“The Mapping Australian higher education 2016 report just released by the Grattan Institute should not be used as an argument to undervalue the contribution that Science Technology Engineering and Maths (STEM) skills make to our economy and future workforce,” says Australian Industry Group (Ai Group) Chief Executive, Innes Willox.
“In highlighting that science graduates find difficulties in obtaining employment the report potentially misrepresents the broader value of STEM skills.
“The STEM debate is not just about science, but it often gets reduced to this, and there is an important distinction between STEM skills and STEM occupations as illustrated by the following observation from the World Economic Forum’s Human Capital 2016 report:
Most new jobs will have a technology component to them. This does not mean, however, that all young people everywhere should simply move into core STEM fields or computer programming. What will be increasingly needed in the 21st century is good training in basic technology competence, asking the right questions, critical thinking, analysing concepts and leading a purposeful life – creativity, collaboration and non-cognitive skills.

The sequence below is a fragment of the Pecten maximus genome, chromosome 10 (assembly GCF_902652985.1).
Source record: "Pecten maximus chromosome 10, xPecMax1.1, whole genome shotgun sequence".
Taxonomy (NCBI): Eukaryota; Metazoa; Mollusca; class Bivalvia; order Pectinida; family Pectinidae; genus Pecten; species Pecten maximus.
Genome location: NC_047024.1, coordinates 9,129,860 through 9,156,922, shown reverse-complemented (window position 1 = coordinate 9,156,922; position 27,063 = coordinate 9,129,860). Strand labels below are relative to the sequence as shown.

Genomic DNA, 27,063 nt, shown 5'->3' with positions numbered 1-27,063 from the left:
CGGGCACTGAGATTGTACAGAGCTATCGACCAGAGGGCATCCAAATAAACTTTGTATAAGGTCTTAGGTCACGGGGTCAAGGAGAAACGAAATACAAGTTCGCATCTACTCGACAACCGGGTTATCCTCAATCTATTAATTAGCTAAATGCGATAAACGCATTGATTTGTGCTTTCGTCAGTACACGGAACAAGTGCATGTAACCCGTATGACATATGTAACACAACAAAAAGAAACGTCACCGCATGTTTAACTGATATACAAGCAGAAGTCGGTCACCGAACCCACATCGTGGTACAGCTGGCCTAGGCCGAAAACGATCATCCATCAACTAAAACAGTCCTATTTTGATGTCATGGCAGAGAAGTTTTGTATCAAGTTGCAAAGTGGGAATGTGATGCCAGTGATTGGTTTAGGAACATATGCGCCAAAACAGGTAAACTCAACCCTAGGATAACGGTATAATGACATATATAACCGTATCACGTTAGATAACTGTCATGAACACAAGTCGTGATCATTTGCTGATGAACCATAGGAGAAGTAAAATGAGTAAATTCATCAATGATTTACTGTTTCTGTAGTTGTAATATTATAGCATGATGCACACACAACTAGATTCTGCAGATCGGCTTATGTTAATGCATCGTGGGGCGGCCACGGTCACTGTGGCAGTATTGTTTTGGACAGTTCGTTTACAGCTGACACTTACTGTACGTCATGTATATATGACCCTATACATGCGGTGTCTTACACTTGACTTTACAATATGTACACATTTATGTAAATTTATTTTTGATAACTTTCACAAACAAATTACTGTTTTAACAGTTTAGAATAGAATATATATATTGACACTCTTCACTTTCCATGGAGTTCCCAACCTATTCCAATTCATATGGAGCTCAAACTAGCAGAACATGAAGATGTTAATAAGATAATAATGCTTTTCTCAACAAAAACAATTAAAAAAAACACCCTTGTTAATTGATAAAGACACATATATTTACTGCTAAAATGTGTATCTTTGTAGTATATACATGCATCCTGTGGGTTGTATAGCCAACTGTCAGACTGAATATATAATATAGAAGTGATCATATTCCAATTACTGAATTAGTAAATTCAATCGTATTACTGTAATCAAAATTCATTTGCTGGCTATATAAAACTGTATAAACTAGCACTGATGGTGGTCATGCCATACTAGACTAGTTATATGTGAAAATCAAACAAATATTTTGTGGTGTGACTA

“The fact that science graduates have difficulty securing employment does not reduce the importance of STEM skills, which are more pervasive. The difficulty that science graduates experience securing employment may well relate to their lack of employability skills. Technical skills obtained through degree studies are only part of what is required. Employers want graduates to have employability skills and some familiarity with workplaces to more effectively enable them to apply their skills in real workplace situations.
“Looking at the employment rates of STEM graduates today in isolation would be like assessing IT employability skills before the internet was developed – it is very much about the future and creating that future and putting STEM among the mix of skills graduates obtain,” says Willox.